The problem of course may not be any or all of these directly, but often it's the inability to stand alone in their wake. The need to connect is so important to us, that we often fail to see how often we stumble through our desires, expectations and avoid our true nature. We fear losing these external structures and narratives even at the cost of creating more pressure on ourselves. We avoid discussing our emotional pain and seldom consider the reality of who we are. We'll use everything from alcohol, a deity, to our cars in an effort to adjust to our external comfort levels, but avoid talking about the internal parts of who we are. We avoid discussing our feelings, pressures in life, our own self-awkwardness, financial concerns, sex performance, love fears, etc.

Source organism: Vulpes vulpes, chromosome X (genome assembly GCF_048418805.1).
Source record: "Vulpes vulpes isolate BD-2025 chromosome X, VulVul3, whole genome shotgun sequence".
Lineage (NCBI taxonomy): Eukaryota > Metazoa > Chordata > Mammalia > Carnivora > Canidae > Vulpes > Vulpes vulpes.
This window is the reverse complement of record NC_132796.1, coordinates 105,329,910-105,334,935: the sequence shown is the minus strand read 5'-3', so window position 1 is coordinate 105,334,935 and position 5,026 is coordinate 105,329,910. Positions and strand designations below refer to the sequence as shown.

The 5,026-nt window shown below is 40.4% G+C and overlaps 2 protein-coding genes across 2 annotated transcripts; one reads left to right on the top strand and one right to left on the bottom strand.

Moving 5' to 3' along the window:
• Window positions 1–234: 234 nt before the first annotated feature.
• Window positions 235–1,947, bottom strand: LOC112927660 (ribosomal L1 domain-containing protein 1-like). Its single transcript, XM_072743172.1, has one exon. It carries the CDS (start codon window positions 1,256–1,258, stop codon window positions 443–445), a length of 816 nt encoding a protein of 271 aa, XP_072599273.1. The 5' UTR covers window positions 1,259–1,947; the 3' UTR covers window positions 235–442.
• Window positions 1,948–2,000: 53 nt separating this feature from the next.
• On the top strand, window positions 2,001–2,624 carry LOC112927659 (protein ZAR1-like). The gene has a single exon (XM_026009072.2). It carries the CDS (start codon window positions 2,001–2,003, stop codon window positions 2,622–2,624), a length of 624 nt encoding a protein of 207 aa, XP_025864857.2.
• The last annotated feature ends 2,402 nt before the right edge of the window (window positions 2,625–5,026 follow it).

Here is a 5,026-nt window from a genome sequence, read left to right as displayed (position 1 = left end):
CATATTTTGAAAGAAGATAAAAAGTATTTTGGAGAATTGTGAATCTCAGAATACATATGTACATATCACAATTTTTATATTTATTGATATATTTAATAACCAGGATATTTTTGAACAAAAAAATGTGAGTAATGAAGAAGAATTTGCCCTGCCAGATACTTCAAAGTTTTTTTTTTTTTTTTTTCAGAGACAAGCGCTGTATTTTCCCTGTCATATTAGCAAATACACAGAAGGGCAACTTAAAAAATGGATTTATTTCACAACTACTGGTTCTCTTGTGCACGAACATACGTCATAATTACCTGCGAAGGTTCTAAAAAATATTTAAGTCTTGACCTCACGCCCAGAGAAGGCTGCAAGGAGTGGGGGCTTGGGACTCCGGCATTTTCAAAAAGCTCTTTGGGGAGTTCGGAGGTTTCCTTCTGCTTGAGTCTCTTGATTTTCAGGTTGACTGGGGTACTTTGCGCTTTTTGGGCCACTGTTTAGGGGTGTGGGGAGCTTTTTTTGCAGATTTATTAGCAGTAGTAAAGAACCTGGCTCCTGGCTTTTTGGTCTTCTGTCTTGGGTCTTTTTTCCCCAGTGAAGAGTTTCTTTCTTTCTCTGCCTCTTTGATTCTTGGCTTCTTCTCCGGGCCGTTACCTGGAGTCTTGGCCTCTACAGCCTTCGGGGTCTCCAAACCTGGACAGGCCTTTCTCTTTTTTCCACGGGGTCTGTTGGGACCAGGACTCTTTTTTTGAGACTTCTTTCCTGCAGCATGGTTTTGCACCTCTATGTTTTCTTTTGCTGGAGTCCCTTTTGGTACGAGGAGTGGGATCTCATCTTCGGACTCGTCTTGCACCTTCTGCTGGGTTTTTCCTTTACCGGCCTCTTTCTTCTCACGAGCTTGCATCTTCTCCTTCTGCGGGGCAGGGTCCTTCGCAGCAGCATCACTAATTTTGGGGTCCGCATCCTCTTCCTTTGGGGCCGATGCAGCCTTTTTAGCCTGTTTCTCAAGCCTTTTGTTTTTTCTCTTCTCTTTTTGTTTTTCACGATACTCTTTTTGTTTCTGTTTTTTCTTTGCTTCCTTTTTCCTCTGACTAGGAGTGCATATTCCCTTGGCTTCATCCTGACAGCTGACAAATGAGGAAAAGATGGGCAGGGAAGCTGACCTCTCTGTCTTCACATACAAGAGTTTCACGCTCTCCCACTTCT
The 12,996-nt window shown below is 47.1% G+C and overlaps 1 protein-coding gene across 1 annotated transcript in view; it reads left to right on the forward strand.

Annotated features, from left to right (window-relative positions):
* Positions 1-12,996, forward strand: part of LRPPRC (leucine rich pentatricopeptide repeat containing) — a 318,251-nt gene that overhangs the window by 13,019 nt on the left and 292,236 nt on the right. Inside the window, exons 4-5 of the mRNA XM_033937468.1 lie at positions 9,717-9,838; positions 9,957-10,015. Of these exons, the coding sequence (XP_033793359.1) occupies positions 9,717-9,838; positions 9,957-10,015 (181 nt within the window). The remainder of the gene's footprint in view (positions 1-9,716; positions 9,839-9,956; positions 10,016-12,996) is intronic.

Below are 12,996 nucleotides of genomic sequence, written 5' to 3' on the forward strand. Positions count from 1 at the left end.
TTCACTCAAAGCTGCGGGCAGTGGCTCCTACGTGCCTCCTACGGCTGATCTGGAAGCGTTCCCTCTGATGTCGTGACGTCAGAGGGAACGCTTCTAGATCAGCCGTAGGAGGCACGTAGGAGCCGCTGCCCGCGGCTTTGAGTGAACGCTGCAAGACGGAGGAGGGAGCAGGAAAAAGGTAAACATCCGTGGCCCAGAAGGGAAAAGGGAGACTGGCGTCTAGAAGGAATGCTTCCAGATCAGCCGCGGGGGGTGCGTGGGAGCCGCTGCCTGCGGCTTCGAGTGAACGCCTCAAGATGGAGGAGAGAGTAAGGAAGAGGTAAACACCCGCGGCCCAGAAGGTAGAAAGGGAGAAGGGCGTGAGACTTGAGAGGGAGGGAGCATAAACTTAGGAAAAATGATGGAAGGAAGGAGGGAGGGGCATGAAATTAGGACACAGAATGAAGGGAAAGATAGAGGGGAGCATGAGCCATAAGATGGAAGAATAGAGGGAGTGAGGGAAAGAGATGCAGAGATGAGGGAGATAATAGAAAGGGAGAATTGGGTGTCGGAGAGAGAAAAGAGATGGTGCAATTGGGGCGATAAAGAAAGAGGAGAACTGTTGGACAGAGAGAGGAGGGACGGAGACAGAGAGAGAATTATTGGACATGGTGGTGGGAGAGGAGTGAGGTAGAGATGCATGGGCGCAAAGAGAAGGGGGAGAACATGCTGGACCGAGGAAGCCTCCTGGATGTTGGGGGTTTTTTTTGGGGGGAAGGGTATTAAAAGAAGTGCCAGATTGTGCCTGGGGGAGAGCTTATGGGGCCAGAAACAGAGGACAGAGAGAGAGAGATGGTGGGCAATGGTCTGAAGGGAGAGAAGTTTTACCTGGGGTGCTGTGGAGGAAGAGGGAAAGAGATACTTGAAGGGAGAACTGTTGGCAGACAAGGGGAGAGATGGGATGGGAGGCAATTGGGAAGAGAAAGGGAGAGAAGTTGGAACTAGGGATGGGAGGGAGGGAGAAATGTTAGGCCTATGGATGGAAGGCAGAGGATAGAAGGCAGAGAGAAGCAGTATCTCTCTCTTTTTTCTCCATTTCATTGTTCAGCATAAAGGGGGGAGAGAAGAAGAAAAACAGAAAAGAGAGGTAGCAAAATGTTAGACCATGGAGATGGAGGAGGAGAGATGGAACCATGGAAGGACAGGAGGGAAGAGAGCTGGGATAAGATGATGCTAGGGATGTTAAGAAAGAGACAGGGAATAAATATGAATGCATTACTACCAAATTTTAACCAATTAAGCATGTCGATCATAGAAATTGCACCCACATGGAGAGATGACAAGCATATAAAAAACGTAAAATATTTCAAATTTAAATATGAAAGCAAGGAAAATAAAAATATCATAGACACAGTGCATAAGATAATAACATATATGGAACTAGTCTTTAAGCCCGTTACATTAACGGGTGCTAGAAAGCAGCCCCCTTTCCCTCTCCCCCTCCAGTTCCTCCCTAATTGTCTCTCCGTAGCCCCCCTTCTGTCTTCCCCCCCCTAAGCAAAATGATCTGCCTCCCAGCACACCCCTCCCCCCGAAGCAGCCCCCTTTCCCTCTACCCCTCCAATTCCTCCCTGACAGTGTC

To expand further on this, let me show you what this looks like in reality. We get into romantic relationships to avoid the fear of facing the world alone or escape the aching pangs of loneliness. If you don’t believe this, consider dining at a fine restaurant alone or going to the theatre alone. While comfortable for some, I’m sure you can now picture how difficult this can be for many, if not you, maybe a partner, friend, parent or mother-in law. The desire to externalize our connection is so great, that we use external validators in an effort to return to love and attempt to connect with others.